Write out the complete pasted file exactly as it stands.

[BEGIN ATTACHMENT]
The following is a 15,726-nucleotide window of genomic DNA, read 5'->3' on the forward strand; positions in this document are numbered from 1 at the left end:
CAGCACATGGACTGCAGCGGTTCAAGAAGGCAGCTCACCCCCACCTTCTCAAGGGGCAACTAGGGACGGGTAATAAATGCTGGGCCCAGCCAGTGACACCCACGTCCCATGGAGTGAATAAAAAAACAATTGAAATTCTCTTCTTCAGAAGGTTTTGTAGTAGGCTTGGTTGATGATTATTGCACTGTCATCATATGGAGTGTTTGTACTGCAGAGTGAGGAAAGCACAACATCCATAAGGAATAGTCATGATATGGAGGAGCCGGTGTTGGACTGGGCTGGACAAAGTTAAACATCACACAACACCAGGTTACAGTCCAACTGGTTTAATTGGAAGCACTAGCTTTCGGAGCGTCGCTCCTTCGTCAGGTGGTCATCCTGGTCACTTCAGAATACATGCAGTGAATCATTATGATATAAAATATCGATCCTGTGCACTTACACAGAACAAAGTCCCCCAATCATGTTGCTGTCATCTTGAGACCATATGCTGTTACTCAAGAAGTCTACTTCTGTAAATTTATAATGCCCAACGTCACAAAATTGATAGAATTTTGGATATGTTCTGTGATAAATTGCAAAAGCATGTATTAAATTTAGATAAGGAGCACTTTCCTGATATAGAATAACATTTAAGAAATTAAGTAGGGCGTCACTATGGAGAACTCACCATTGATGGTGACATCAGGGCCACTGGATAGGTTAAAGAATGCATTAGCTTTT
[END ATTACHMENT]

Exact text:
The following is a 15,726-nucleotide window of genomic DNA, read 5'->3' on the forward strand; positions in this document are numbered from 1 at the left end:
CAGCACATGGACTGCAGCGGTTCAAGAAGGCAGCTCACCCCCACCTTCTCAAGGGGCAACTAGGGACGGGTAATAAATGCTGGGCCCAGCCAGTGACACCCACGTCCCATGGAGTGAATAAAAAAACAATTGAAATTCTCTTCTTCAGAAGGTTTTGTAGTAGGCTTGGTTGATGATTATTGCACTGTCATCATATGGAGTGTTTGTACTGCAGAGTGAGGAAAGCACAACATCCATAAGGAATAGTCATGATATGGAGGAGCCGGTGTTGGACTGGGCTGGACAAAGTTAAACATCACACAACACCAGGTTACAGTCCAACTGGTTTAATTGGAAGCACTAGCTTTCGGAGCGTCGCTCCTTCGTCAGGTGGTCATCCTGGTCACTTCAGAATACATGCAGTGAATCATTATGATATAAAATATCGATCCTGTGCACTTACACAGAACAAAGTCCCCCAATCATGTTGCTGTCATCTTGAGACCATATGCTGTTACTCAAGAAGTCTACTTCTGTAAATTTATAATGCCCAACGTCACAAAATTGATAGAATTTTGGATATGTTCTGTGATAAATTGCAAAAGCATGTATTAAATTTAGATAAGGAGCACTTTCCTGATATAGAATAACATTTAAGAAATTAAGTAGGGCGTCACTATGGAGAACTCACCATTGATGGTGACATCAGGGCCACTGGATAGGTTAAAGAATGCATTAGCTTTT